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Memoir: My Other Life (As Told to Inge Packer)





























Volume 15-a

Minna Aspler

My Other Life (As told to Inge Packer)

published by the
Concordia University Chair in Canadian Jewish Studies

Copyright Minna Aspler, 2001

Key Words

Yekatarinaslav, Ukraine, Vilna, Warsaw, Tarbut School, Dr. Janush Korczak, Warsaw University, Warsaw Ghetto, Polish Underground Army, Warsaw Uprising, Black market activities, Interventions by gentiles, DP camp Wildflecken, UNRRA, DP camp Landsberg am Lech


Author chose to write memoir in the 3rd person, and has relied on the assistance of another person for the transcription of her account. She was born in Yekatarinaslav, Ukraine, where her father was a textile merchant. Fearing the violence of the post-World War I period, the family moved to Vilna, Lithuania. Notes the history of the Jewish community. Describes members of her extended family and recalls her childhood on a nobleman's estate, managed by her grandfather. Father established business in Warsaw and family moved to that city when she was eight years old. She attended Gymnasium. Describes the anti-Semitism at Warsaw University. Describes the wartime conditions of Warsaw: her father lost his business; the onset of food shortages; her brother, who had escaped to Russia, sent food parcel, then was never heard from again. Germans crowded Jews from the surrounding districts into the Jewish quarter. Narrator was arrested by the Gestapo and jailed for 3 12 months.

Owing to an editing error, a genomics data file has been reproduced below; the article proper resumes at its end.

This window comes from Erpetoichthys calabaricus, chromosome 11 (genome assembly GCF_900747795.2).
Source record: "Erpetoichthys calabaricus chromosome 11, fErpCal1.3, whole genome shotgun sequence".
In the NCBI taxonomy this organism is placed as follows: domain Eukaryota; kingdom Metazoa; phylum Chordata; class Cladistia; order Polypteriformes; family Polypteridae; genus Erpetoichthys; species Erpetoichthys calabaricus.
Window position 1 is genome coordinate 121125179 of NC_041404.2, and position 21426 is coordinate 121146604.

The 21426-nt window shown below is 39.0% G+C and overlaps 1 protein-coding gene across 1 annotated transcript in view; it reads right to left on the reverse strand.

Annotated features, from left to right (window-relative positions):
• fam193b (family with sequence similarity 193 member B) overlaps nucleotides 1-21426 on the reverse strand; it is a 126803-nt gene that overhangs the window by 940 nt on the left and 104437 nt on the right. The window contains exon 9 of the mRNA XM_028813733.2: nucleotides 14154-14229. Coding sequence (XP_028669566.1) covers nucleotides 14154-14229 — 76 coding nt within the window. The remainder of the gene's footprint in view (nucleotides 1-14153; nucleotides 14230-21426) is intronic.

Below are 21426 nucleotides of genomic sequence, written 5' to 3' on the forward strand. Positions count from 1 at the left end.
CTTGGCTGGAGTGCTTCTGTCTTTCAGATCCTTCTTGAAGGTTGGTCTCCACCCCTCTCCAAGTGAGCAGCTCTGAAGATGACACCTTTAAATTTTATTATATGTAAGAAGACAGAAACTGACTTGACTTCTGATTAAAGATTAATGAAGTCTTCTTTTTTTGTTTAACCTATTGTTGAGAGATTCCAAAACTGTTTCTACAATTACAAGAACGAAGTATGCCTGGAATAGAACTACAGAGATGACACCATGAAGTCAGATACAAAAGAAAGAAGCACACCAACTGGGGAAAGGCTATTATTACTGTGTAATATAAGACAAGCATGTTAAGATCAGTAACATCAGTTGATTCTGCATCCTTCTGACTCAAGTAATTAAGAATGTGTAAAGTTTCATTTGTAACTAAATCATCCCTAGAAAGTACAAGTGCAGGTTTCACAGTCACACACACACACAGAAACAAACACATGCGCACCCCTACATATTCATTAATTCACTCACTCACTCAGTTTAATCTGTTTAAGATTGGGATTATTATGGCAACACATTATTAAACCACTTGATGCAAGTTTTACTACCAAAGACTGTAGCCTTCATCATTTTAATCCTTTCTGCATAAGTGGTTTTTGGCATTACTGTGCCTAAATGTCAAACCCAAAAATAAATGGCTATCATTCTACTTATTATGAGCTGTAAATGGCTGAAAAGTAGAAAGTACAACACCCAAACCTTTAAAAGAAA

During her incarceration, the Nazis constructed the walled ghetto. Tells of the fate of Polish informers who were later executed by the Nazis. Aided by a gentile friend, she escaped the ghetto and assumed a Christian identity. Describes several narrow escapes from detection. Worked in a library and supplemented her income by dealing with illicit liquor which she sold to restaurants. Detailed account of how people survived by various black-market dealings. Learned of the death of her parents. Reports on the uprising of Warsaw. She served as a courier to the Polish Underground Army and describes her underground activities. After 63 days of fighting, the Germans vanquished the resistance. She joined massive numbers of civilians who fled the city. Describes the circumstances of how two friends and herself managed to survive, in some cases due to the intervention of gentile Poles. Found work on a farm. Witnesses the arrival of the American military. Three companions left the farm and traveled to a DP camp at Wildflecken. Conditions at the camp led to disturbances. She realized that she no longer needed to rely on a disguise. Confessed to friend that she is Jewish and her friend, in turn, admits that she is too. She and her friend joined Jewish quarter of the camp. With the help of American soldiers, she made contact with aunt and family in the US. Met her future husband, a Canadian who worked in the camp as UNRRA official. Concludes with brief listing of family members and her children.

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